We recently got creative with the help of Nina Bunyard, a visiting art teacher who showed us some new techniques and shared her ideas.
Green Tree Court Activities Co-Ordinator Merle Weiner commented: “This time we experimented with paints, ink and pencil to create some stunning pictures of fish. Some wonderful pieces of work were produced and our residents enjoyed bringing their art skills to the fore and seeing just what amazing work they could all achieve. Whether you’re an accomplished artist or a novice, there’s a real sense of pride as well as a feeling of accomplishment at the end of the session.”
Our art sessions have far reaching benefits for our residents. They stimulate the mind, offer the chance to make new connections with others, and give everyone the chance to express themselves creatively. They also play a very valuable role in bringing a sense of purpose back into the lives of our residents and can quite simply help to make the day happier.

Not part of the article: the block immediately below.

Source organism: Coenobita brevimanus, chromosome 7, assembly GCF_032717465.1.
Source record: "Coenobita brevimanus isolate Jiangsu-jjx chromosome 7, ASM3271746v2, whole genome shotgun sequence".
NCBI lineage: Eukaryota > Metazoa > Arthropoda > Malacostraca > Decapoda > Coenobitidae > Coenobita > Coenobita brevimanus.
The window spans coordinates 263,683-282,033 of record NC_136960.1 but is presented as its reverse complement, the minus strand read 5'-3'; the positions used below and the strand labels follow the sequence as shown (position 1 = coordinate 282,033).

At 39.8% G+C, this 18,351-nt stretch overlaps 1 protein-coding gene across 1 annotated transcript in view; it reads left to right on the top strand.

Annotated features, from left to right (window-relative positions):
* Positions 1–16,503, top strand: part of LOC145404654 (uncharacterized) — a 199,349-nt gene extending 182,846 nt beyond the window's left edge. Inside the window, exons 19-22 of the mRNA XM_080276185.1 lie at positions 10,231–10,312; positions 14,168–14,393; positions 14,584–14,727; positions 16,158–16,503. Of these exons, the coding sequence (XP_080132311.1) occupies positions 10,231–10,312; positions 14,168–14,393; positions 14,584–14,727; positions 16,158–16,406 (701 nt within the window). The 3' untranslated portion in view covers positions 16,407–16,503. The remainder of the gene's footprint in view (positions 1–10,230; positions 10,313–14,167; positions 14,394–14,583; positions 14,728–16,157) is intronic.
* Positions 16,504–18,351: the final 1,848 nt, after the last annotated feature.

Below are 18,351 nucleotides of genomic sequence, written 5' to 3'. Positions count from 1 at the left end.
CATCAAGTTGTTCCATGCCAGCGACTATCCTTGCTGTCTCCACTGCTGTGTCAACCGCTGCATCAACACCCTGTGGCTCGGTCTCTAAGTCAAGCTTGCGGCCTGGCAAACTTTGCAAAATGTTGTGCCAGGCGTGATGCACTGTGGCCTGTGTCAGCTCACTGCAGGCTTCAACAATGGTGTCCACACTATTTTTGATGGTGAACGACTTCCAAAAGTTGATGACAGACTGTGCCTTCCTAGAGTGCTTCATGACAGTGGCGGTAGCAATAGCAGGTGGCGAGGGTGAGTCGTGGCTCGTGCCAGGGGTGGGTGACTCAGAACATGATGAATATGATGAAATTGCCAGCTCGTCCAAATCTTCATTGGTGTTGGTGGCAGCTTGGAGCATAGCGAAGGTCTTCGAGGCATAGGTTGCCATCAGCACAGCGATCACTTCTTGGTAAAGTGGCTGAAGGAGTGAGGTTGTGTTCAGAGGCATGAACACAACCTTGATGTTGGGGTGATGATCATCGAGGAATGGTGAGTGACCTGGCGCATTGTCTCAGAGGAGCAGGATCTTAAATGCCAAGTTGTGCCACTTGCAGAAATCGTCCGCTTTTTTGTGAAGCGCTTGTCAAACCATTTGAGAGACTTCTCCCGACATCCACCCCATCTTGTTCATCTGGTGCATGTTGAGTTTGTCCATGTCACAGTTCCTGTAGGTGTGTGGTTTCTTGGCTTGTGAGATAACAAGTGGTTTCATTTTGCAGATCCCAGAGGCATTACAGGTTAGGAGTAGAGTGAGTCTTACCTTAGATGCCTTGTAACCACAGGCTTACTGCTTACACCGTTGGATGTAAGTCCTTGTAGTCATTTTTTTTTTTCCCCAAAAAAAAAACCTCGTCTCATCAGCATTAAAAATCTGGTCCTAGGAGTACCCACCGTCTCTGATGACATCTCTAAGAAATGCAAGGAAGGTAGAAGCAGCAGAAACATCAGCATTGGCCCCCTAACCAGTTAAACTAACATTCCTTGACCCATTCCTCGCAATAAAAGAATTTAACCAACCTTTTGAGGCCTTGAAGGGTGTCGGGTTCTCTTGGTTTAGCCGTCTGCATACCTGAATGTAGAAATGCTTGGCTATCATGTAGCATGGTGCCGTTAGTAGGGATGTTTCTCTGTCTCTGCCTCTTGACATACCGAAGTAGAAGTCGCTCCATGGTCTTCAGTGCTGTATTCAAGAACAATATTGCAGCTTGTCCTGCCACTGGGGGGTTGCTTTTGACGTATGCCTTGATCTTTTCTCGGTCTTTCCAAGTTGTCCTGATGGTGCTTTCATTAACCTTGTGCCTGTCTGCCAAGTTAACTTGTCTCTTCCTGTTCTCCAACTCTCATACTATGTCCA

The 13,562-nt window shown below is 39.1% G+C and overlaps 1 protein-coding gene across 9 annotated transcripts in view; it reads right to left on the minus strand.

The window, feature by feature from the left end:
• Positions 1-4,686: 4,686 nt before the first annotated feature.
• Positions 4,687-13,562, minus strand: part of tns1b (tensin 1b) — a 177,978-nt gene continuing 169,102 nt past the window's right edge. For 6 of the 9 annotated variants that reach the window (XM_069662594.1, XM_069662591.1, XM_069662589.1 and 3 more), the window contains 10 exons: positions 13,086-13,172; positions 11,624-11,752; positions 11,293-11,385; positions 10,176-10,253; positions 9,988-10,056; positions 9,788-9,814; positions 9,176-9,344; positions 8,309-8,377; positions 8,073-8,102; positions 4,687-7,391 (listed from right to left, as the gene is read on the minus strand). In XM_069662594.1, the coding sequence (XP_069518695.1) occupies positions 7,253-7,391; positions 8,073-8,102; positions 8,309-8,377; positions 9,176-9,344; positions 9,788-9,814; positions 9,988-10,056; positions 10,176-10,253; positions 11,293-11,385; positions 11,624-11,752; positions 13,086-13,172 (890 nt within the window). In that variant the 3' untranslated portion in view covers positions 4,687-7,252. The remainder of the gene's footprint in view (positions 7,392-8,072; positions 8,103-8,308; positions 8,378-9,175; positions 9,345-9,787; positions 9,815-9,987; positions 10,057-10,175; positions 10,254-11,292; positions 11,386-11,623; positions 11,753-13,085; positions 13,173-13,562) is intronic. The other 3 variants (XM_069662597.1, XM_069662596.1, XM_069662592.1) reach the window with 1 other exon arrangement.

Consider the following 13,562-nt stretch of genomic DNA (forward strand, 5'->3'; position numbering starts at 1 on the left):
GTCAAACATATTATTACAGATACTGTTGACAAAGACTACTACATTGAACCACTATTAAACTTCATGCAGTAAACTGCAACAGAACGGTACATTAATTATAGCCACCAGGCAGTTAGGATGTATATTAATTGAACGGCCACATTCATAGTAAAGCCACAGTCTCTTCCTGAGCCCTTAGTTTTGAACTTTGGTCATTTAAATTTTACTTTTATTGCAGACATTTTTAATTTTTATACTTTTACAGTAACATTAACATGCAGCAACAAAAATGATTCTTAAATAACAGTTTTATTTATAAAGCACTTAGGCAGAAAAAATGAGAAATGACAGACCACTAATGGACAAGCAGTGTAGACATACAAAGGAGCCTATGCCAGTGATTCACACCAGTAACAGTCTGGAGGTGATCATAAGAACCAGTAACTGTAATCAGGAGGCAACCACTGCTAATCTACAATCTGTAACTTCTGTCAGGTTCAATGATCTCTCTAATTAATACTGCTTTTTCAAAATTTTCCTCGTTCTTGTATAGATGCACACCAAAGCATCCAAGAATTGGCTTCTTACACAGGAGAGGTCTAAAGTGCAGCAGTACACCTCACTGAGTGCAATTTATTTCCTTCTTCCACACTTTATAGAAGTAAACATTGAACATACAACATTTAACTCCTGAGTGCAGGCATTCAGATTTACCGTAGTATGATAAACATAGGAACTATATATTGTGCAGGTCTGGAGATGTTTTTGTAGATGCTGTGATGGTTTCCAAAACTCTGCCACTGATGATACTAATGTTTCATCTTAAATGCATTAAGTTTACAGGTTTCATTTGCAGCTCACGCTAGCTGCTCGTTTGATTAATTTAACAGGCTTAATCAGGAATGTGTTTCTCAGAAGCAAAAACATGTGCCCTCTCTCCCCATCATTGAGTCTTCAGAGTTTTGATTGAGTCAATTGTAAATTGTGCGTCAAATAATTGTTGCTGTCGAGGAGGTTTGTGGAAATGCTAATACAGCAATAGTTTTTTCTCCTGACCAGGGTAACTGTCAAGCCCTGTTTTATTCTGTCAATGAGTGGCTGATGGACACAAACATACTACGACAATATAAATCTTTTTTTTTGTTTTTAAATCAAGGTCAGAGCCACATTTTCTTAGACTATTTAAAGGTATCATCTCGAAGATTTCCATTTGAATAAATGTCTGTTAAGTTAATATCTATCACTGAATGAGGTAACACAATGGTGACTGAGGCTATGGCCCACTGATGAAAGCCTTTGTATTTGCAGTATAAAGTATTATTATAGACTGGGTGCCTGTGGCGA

Does art make a difference for people with dementia?
Art programmes that involve people with dementia seem to suggest benefits including improved social inclusion and improved quality of life. And there’s evidence too that it can improve cognitive skills. A study in America of 256 people with an average age of 87 found that older people who took part in arts and crafts activities were 73% less likely to develop mild cognitive impairment than those who did not.
Regular art sessions, as well as crafts and cookery, are all part of our holistic approach to dementia care. By providing all our residents with the opportunity to take part in a rich and varied programme of activities we can reduce the reliance on medication and in some cases omit it altogether.